My team and I were dispirited and anxious. We knew the region-wide North Vietnamese offensive would be launched sometime between 30 October and 4 November even if General Peers didn’t believe it. Then on 1 November, a B-57 airstrike near Dak To produced large secondary explosions. General Peers sent the headquarters of his 1st Brigade to reconnoiter near the Dak To Special Forces Camp. On 3 November, the U.S. 3rd Battalion, 12th Infantry, landed on Hill 978, six kilometers south of Dak To, and encountered a large North Vietnamese army force. The battalion was all but destroyed. The same day, the 3rd Battalion, 8th Infantry, touched down on nearby Hill 882 and drew heavy enemy fire. The battle for Dak To had begun.
It was one of the biggest engagements in the war, and one of the conflict’s few pitched battles. The standard North Vietnamese strategy throughout the war was to attack, create as many casualties as possible, then withdraw before U.S. forces could retaliate. But this time they stood their ground. They had established defensive positions on several hills, forcing the American and South Vietnamese forces to fight uphill, culminating in a horrifically bloody engagement at Hill 875, from 19 to 23 November.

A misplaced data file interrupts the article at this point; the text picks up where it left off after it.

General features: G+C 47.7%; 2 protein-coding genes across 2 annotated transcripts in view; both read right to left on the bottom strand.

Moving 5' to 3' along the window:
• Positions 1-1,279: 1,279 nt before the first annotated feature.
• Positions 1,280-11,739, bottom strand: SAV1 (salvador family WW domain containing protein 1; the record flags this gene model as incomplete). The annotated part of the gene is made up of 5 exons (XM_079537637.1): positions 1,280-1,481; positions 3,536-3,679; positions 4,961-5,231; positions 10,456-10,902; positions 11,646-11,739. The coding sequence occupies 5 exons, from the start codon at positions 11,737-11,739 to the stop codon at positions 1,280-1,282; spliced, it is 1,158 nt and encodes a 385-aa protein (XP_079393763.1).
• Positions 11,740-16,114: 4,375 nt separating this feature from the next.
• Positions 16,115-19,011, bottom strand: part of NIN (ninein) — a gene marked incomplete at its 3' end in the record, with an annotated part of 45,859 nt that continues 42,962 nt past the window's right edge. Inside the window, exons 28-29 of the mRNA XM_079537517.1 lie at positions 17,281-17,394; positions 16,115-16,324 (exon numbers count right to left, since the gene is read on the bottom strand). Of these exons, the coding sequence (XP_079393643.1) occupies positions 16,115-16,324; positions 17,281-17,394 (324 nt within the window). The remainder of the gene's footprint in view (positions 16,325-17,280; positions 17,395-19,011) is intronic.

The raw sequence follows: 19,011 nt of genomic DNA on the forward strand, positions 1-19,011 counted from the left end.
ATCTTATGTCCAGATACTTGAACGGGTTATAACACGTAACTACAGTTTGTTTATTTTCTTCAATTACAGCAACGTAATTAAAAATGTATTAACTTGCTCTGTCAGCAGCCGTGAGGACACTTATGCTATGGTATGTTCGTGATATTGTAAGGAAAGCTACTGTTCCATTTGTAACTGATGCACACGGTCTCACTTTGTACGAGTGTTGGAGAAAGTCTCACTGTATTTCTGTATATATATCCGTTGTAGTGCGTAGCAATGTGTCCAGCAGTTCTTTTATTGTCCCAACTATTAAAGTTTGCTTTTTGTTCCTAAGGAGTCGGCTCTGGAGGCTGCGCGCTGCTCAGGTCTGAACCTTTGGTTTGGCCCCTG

By the end of the battle of Dak To, nine American battalions from the 4th Infantry Division and the 173rd Airborne Brigade—some 16,000 men—had been committed. American bombers flew more than 2,000 sorties. The Americans eventually won, but at great cost to both sides: More than 2,100 North Vietnamese were killed, as were 376 Americans and 61 South Vietnamese soldiers.
Couriers delivering intercept from close support units described orderly stacks of American bodies on the Dak To airstrip. The close support units were hit, too; the traffic we worked was sometimes bloodstained.
Meanwhile, the North Vietnamese also mounted attacks throughout the highlands at same time, just as we had forecast.
The end result: no territory changed hands.